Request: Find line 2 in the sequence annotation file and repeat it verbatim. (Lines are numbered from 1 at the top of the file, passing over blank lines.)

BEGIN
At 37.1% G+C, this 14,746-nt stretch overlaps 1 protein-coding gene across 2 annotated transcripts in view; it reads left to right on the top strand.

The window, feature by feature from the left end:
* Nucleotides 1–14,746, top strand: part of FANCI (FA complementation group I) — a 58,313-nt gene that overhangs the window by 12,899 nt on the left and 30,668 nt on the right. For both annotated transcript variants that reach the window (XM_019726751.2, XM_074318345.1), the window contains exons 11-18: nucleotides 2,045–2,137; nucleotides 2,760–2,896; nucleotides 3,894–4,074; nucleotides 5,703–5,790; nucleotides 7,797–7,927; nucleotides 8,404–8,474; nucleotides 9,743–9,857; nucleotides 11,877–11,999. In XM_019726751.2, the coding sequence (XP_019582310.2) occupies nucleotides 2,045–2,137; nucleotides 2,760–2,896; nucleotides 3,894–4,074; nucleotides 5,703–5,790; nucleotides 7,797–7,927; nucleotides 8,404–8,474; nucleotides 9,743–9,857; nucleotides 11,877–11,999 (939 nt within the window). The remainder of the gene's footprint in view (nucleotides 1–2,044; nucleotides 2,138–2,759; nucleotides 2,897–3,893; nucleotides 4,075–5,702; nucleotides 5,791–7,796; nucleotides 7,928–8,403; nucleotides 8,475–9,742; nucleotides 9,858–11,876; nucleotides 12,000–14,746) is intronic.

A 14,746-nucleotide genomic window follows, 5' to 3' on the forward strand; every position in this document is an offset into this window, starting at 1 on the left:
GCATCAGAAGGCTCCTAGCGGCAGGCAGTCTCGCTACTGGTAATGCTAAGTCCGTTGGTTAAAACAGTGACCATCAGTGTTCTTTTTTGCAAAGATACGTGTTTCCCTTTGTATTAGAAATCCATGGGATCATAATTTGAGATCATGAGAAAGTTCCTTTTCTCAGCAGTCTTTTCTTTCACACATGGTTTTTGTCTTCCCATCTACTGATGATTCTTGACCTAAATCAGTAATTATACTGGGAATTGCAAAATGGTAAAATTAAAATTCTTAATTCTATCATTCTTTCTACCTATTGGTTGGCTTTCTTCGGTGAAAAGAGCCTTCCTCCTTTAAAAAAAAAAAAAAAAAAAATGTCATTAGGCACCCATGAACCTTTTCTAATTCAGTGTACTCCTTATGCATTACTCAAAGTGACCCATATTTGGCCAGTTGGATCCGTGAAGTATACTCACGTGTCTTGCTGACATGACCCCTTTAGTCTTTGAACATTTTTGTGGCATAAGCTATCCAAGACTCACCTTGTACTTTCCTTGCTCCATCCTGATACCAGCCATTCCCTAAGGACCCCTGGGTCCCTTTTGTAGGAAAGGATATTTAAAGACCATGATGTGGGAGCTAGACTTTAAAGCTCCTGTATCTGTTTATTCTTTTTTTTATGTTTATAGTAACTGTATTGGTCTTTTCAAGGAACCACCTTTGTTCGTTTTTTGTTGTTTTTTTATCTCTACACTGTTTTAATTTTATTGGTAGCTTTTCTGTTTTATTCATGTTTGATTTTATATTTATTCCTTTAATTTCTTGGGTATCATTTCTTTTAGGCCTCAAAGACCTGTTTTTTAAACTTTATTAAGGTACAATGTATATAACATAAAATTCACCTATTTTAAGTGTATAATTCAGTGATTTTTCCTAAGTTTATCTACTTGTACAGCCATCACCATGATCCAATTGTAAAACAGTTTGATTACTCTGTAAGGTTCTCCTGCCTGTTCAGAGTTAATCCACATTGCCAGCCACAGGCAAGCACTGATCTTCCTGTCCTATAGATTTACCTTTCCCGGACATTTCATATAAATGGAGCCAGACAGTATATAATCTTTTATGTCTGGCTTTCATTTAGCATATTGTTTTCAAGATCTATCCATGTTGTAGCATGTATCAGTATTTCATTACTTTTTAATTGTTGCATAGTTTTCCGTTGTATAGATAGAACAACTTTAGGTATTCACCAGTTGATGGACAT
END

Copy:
The window, feature by feature from the left end: